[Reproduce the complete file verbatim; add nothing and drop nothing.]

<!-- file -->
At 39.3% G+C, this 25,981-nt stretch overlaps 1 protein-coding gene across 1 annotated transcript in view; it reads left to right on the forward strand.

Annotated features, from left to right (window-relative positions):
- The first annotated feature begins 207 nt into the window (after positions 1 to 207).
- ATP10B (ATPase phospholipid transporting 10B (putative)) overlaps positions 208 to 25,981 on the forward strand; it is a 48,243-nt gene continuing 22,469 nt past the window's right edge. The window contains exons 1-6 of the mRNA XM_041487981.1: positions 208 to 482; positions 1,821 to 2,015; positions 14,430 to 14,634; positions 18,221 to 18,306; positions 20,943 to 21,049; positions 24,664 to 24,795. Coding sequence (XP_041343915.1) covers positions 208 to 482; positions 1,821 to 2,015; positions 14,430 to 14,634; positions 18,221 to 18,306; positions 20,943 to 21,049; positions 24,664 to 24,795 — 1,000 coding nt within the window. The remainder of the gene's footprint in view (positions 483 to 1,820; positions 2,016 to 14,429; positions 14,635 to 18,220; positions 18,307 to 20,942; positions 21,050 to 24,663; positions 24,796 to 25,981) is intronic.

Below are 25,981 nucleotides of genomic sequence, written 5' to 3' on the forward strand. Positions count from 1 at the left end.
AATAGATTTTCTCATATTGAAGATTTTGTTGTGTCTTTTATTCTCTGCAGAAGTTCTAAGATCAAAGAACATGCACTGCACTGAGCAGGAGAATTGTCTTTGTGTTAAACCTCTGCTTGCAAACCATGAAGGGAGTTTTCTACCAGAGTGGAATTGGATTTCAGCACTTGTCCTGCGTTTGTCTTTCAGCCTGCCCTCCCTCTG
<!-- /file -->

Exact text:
At 39.3% G+C, this 25,981-nt stretch overlaps 1 protein-coding gene across 1 annotated transcript in view; it reads left to right on the forward strand.

Annotated features, from left to right (window-relative positions):
- The first annotated feature begins 207 nt into the window (after positions 1 to 207).
- ATP10B (ATPase phospholipid transporting 10B (putative)) overlaps positions 208 to 25,981 on the forward strand; it is a 48,243-nt gene continuing 22,469 nt past the window's right edge. The window contains exons 1-6 of the mRNA XM_041487981.1: positions 208 to 482; positions 1,821 to 2,015; positions 14,430 to 14,634; positions 18,221 to 18,306; positions 20,943 to 21,049; positions 24,664 to 24,795. Coding sequence (XP_041343915.1) covers positions 208 to 482; positions 1,821 to 2,015; positions 14,430 to 14,634; positions 18,221 to 18,306; positions 20,943 to 21,049; positions 24,664 to 24,795 — 1,000 coding nt within the window. The remainder of the gene's footprint in view (positions 483 to 1,820; positions 2,016 to 14,429; positions 14,635 to 18,220; positions 18,307 to 20,942; positions 21,050 to 24,663; positions 24,796 to 25,981) is intronic.

Below are 25,981 nucleotides of genomic sequence, written 5' to 3' on the forward strand. Positions count from 1 at the left end.
AATAGATTTTCTCATATTGAAGATTTTGTTGTGTCTTTTATTCTCTGCAGAAGTTCTAAGATCAAAGAACATGCACTGCACTGAGCAGGAGAATTGTCTTTGTGTTAAACCTCTGCTTGCAAACCATGAAGGGAGTTTTCTACCAGAGTGGAATTGGATTTCAGCACTTGTCCTGCGTTTGTCTTTCAGCCTGCCCTCCCTCTG